In March 2020, much of the laboratory work conducted at California State University, Dominguez Hills (CSUDH) and many other CSU campuses came to a grinding halt. Now, as campuses repopulate and researchers head back to their labs, the CSU Program for Education and Research in Biotechnology (CSUPERB) has awarded 25 grants to graduate students to restart and reengage in the research activities put on hold due to COVID-19.
Stacy Zamora, a graduate student pursuing her master’s degree in biology at CSUDH, has earned one of the coveted grants for her research into the neurobiological factors of drug addiction.
Zamora has always been fascinated by the complex inner workings of the brain. At CSUDH, she found the perfect faculty mentor in Associate Professor of Psychology Philip Vieira, who researches biosensors and drug addiction. Zamora, who previously worked as an inpatient technician at a hospital detox facility, is passionate about conducting research that can ultimately help to treat addiction.
“There is a lot of stigma around addiction. People don’t fully understand that addiction is an actual disorder which alters the neurons in your brain,” Zamora said. “Things change physiologically in the body. We want to spread awareness that this is a disease and develop treatment options for patients suffering from this.”
Zamora’s current project focuses on the mesolimbic pathway, also known as the reward pathway. She looks for two specific types of proteins within the reward pathway of rats’ brains, how the protein accumulates in response to ethanol (alcohol) and cocaine, and how they accumulate differently in male and female rats. Zamora hopes to establish that there is a difference between males and females when it comes to substance use disorder.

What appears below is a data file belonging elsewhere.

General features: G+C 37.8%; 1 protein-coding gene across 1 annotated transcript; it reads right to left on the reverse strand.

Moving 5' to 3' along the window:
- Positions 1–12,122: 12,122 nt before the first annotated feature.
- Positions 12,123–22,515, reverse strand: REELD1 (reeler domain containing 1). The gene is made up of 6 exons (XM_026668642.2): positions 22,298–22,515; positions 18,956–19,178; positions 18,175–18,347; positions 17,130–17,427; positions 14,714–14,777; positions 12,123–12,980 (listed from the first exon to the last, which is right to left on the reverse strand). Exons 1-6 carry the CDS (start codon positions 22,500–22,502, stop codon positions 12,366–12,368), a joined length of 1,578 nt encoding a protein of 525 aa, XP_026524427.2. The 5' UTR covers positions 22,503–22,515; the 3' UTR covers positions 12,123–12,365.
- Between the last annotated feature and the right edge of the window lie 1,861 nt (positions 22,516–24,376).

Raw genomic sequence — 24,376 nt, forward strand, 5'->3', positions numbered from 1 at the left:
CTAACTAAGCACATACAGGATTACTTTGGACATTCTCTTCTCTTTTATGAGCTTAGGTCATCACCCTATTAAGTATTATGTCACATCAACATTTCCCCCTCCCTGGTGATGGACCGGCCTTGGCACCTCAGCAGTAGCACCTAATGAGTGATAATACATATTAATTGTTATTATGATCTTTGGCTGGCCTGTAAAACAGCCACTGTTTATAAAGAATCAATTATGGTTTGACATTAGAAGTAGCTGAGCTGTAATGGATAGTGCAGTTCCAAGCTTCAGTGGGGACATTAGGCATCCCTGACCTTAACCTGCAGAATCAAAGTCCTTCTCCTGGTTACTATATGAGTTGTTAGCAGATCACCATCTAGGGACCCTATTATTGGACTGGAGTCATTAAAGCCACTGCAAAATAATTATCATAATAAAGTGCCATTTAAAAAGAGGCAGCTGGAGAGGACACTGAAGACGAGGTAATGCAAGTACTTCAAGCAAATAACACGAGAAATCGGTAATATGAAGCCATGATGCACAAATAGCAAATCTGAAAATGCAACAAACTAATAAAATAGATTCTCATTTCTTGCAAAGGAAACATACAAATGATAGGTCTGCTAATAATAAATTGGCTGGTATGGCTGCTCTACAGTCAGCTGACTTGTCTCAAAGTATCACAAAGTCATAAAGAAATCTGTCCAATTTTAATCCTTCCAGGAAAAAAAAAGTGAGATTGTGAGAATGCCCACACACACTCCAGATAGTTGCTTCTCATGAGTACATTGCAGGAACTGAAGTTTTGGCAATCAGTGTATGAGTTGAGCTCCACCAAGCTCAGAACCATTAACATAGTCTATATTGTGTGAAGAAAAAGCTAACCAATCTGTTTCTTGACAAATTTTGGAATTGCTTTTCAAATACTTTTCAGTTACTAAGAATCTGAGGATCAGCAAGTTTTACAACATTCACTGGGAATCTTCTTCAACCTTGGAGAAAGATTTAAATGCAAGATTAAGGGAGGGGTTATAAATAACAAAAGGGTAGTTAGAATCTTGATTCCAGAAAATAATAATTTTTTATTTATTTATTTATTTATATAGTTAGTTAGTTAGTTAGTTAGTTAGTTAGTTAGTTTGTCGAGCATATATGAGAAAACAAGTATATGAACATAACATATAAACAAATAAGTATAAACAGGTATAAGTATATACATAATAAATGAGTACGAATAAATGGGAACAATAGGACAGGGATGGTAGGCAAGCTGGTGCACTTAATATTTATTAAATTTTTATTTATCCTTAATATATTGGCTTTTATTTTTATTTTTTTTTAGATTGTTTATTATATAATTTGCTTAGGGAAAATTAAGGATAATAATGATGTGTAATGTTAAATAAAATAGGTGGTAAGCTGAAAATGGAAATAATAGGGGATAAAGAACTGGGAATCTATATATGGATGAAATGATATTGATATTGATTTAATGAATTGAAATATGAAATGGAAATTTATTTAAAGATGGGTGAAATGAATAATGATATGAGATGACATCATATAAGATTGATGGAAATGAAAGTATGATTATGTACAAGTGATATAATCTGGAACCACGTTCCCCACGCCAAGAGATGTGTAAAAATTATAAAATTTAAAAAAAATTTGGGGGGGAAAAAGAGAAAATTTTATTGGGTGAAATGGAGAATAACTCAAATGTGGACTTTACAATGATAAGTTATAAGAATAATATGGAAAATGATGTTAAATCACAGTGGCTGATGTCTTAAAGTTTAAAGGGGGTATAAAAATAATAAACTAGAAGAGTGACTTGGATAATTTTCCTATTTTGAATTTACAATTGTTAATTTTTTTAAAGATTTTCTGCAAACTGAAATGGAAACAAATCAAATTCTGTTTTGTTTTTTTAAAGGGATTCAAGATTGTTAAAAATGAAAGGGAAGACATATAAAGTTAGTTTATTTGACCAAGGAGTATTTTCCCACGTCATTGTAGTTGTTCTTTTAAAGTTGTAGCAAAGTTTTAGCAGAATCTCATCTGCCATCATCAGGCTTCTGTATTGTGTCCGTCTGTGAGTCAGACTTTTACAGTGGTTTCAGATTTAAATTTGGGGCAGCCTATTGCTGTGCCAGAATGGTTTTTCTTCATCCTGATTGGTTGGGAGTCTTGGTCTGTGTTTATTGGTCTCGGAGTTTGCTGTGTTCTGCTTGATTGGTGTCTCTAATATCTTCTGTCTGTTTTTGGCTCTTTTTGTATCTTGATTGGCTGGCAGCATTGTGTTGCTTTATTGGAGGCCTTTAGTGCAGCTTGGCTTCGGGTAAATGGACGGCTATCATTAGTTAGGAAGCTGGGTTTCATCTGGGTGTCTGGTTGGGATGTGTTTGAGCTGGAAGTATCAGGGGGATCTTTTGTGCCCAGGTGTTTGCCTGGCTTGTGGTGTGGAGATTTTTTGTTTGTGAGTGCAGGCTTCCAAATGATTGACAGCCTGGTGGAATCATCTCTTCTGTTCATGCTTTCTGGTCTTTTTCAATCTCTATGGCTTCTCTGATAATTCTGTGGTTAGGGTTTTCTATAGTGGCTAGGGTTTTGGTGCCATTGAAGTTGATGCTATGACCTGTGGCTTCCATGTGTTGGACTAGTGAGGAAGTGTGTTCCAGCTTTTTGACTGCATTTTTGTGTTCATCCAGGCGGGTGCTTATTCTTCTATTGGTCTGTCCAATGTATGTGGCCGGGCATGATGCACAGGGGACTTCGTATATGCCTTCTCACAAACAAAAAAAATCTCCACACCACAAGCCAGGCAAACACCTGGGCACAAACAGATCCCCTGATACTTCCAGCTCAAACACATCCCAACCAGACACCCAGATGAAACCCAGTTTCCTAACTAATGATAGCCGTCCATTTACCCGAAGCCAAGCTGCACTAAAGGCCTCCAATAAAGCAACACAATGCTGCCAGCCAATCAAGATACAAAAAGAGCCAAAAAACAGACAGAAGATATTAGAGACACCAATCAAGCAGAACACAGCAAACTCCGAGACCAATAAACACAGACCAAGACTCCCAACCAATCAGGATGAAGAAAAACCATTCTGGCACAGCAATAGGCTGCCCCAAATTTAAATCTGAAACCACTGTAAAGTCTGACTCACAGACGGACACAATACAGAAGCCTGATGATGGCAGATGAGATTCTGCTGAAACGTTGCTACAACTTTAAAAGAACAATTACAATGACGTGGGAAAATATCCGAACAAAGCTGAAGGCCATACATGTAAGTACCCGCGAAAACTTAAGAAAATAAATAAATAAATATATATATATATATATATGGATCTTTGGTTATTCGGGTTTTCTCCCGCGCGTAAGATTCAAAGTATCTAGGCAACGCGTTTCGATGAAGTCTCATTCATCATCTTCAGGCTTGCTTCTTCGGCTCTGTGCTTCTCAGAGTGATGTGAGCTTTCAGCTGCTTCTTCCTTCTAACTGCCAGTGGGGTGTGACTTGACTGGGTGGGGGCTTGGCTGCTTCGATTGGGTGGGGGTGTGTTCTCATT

“If my data shows there are sex differences, we will continue to experiment on that to discover the reasons why,” Zamora said. “If we were ever to develop pharmacological treatment, we would want to see how it affects men compared to women, and the different hormones which might impact treatment.”
The $7,000 CSUPERB grant has enabled Zamora to get back into the lab nearly every day this summer to continue her research, which will continue until the end of Fall 2021. She will present her results at the annual CSUPERB symposium in January, and also plans to submit her findings to the Addiction Neuroscience journal. Vieira, her faculty mentor, credits Zamora for playing a huge part in the success of his lab.
“Stacy has helped to build my lab from the ground up with extremely limited resources,” Vieira said. “We are at an important transition period, where the university is increasing resources to support high-quality, ground-breaking research and, more importantly, successful student researchers that will go on to make a difference in their prospective careers.”
He added, “My students and I are excited about the future of research at CSUDH and know the university will see the tremendous value that is realized when you invest in students and faculty engaged in this work.”